Pall Corp. is as comfortable weaving filters for ventilators and submarines for the Department of Defense as it is with making stabilization systems for breweries.
So when the company announced its intention to support the development a COVID-19 vaccine in concert with an Oxford and AstraZeneca-backed consortium last April, company representatives knew they would need more elbow room for a life science hub — and that they needed to act fast to beat the wave of demand.
As part of the company’s $114 million global expansion at six facilities in Europe and the United States announced in January, Pall Corp. selected Spartanburg as its newest biopharma manufacturing base. The $30.2 million investment at the 816 Berry Shoals Road site in Duncan, formerly known as “Project Stone,” is expected to create 425 jobs and start production in May, according to a news release.
"Pall’s global capacity expansion will ensure our critical products are manufactured and delivered to our customers so people around the world have access to lifesaving vaccines and gene therapies," Joseph Repp, president of Pall Life Sciences, said in the January announcement.
The company will use the Spartanburg facility in particular to hone its single-use technologies, like the Allegro single-use platform, for the rapid development and production of therapeutics and vaccines — especially the COVID-19 vaccine, according to the release.
“It couldn’t come at a more important time for the United State and the world, and we’re very excited and proud that our associates here and our presence here in Spartanburg County and the Upstate have a hand in providing the most needed care,” Spartanburg County Councilor David Britt, chairman of the economic development committee, told GSA Business Report. “It’ll have Spartanburg County fingerprints all over it.”
Repp said that it was the county’s “diverse workforce” that attracted the New York manufacturer to Spartanburg.
"Pall Corp.'s decision to invest into South Carolina comes at a time when our life sciences sector has evolved into one of our fastest-growing industries,” Gov. Henry McMaster said in today’s announcement, following his recent declaration that the number of life science firms have doubled since 2017. “The continued development of life sciences will create high-paying jobs that will ensure wellness and prosperity in South Carolina for years to come."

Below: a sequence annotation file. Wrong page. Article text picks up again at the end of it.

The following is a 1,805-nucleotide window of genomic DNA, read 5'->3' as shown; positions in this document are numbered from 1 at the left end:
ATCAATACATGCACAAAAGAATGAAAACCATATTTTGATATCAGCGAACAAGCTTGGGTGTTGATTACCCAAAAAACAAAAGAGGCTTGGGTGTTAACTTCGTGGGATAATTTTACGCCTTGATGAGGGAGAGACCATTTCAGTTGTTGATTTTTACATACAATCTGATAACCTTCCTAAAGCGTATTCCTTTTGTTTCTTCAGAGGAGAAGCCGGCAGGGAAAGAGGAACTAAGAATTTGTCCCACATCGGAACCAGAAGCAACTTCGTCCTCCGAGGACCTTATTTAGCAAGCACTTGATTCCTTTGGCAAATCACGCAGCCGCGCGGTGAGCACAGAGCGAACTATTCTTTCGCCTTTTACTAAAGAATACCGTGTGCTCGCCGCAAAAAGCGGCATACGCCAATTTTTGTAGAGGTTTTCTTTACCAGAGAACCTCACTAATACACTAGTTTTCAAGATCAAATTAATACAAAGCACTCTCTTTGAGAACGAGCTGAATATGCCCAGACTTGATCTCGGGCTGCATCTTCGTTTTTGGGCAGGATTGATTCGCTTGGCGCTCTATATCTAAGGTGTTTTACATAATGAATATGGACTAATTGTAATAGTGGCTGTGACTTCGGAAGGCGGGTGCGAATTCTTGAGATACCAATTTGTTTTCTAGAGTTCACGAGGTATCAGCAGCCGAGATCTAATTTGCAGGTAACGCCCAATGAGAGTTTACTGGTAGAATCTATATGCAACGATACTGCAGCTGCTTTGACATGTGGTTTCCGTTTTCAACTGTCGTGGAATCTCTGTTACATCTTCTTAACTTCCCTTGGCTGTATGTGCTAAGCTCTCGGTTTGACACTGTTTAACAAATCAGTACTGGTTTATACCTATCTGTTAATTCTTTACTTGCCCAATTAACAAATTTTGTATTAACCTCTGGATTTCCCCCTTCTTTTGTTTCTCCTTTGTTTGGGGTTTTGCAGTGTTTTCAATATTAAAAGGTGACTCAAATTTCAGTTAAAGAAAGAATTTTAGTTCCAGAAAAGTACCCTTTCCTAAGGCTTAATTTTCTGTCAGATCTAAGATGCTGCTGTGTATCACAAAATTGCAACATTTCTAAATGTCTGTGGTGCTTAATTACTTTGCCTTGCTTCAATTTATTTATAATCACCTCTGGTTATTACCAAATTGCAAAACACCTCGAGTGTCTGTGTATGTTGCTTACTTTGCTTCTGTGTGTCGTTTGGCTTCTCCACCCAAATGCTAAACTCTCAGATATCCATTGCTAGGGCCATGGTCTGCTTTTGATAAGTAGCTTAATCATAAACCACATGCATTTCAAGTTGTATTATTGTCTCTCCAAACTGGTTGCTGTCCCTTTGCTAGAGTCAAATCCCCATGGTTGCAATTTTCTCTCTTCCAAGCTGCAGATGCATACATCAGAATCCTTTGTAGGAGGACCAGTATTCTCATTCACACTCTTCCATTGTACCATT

Pall Corp.’s Allegro single-use platform allows biopharma companies to use the same materials when they scale up from a lab to a commercial operation, including a suite of automated systems, mixers, biocontainers, powder transfer bags, valves and tubing connectors, among other products.
The company received job development credits from the Coordinating Council for Economic Development for the project, while a fee-in-lieu of tax agreement between the company and Spartanburg County received a first reading in the Feb. 15 council meeting. The agreement allows for a 6% tax cut with the promise of a $24 million investment in the next five years, followed by a second FILOT agreement for “Project Stone II,” projected to bring $42.2 million and 350 jobs to the county.
“It puts us in a different stratosphere than we’ve been in for the last 25, 30 years,” Britt told GSA Business Report about the county’s shift in recruiting focus. “Over the past 15 years, it’s really just been trying to expand our manufacturing and office opportunities to the life sciences, and this not only puts us in the game, is a grand slam for Spartanburg County and the state of South Carolina.”